Through the past few months, I’ve been dabbling in meditation and mindfulness practices to build a little bit more intention into my days. One day seems to blend with another & without intentional living, this can quickly spiral – or so I am finding.
With that said, the meditation and mindfulness practices don’t always come easy or necessarily provide the boost I’m searching for. Many people find serenity and momentary calm in meditation- however, I am a serial thinker and victim of instant gratification. I struggle to stick with meditation as I find my mind wanders and usually I begin to feel more tired than refreshed coming out of a meditation.
Some of the micro practices in mindfulness that I picked up from the Search Inside Yourself Leadership Institute (SIYLI) from Google satiate my need for instant results. In addition, they are short enough that even the impatient among us can afford the time. However, even with these micro practices, I find myself seeking more.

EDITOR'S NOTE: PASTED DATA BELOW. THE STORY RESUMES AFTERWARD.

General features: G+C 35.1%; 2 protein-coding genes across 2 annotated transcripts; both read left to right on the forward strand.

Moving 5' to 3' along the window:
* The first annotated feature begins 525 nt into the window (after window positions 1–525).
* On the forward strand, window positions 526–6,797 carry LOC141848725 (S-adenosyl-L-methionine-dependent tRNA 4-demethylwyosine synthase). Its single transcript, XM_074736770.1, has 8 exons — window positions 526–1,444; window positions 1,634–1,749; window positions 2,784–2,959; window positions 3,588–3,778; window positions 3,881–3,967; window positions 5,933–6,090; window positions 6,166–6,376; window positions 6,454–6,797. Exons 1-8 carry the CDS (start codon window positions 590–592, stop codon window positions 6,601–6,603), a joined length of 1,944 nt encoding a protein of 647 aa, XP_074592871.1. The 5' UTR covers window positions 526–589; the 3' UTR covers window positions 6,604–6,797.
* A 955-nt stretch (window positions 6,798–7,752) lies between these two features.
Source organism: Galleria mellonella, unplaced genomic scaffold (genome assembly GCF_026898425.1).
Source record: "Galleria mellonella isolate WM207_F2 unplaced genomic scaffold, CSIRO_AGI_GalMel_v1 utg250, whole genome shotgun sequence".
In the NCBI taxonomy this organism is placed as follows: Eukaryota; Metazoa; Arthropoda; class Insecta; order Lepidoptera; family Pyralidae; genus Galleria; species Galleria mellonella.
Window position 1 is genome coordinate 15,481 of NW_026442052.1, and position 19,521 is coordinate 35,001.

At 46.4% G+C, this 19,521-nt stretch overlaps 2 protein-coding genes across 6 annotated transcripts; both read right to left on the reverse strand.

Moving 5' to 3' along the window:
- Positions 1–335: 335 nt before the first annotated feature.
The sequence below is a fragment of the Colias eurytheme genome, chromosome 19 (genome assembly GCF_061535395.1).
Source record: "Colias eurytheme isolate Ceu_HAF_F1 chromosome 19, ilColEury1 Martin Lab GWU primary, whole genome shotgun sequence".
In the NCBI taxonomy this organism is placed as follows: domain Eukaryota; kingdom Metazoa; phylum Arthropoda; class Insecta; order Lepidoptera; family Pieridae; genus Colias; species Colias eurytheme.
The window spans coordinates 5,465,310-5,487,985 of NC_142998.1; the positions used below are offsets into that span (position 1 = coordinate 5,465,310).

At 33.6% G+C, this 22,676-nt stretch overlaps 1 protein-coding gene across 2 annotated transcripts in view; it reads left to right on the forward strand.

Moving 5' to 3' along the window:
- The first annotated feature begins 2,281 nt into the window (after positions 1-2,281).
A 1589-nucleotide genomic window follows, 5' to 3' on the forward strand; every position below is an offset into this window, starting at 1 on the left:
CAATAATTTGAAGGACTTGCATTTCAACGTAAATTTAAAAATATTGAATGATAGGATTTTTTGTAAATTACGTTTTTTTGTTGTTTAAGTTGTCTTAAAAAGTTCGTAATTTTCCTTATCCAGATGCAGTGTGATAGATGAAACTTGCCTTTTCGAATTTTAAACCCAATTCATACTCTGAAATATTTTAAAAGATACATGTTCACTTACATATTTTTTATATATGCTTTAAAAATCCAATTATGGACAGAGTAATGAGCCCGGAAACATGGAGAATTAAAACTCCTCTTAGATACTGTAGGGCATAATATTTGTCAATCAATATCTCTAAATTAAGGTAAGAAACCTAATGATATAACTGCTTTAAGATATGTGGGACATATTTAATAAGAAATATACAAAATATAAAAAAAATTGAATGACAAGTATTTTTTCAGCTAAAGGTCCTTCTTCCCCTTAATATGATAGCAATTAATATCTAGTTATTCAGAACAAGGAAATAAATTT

I have begun using visioning and journaling to bring myself into a clear frame of mind and express honesty with myself. More specifically, I am testing Movie Mornings.
Movie Mornings can be whatever you think of as the ideal morning scenario you’ve seen in a movie and bring that to life in your own day. Perhaps you can see a pot of coffee, a dressing gown and a seat in your garden where the sun pours over you as you enjoy a few moments to yourself before the day starts. Create this feeling and scenario for yourself – as closely as you can. Of course, if there is no sun to pour over you as you rest outside, it might be a different scene of a cozy nook where you start your day with a few minutes of reading. The ultimate intent of Movie Mornings is to bring you as close to an ideal start of your day as you imagine.
Having a clear picture of what an ideal morning might look like can help you channel your energy into something that may springboard your day into positivity. Find that vision, combine it with your reality and enjoy the moments that we do often regard as “reserved for the movies”.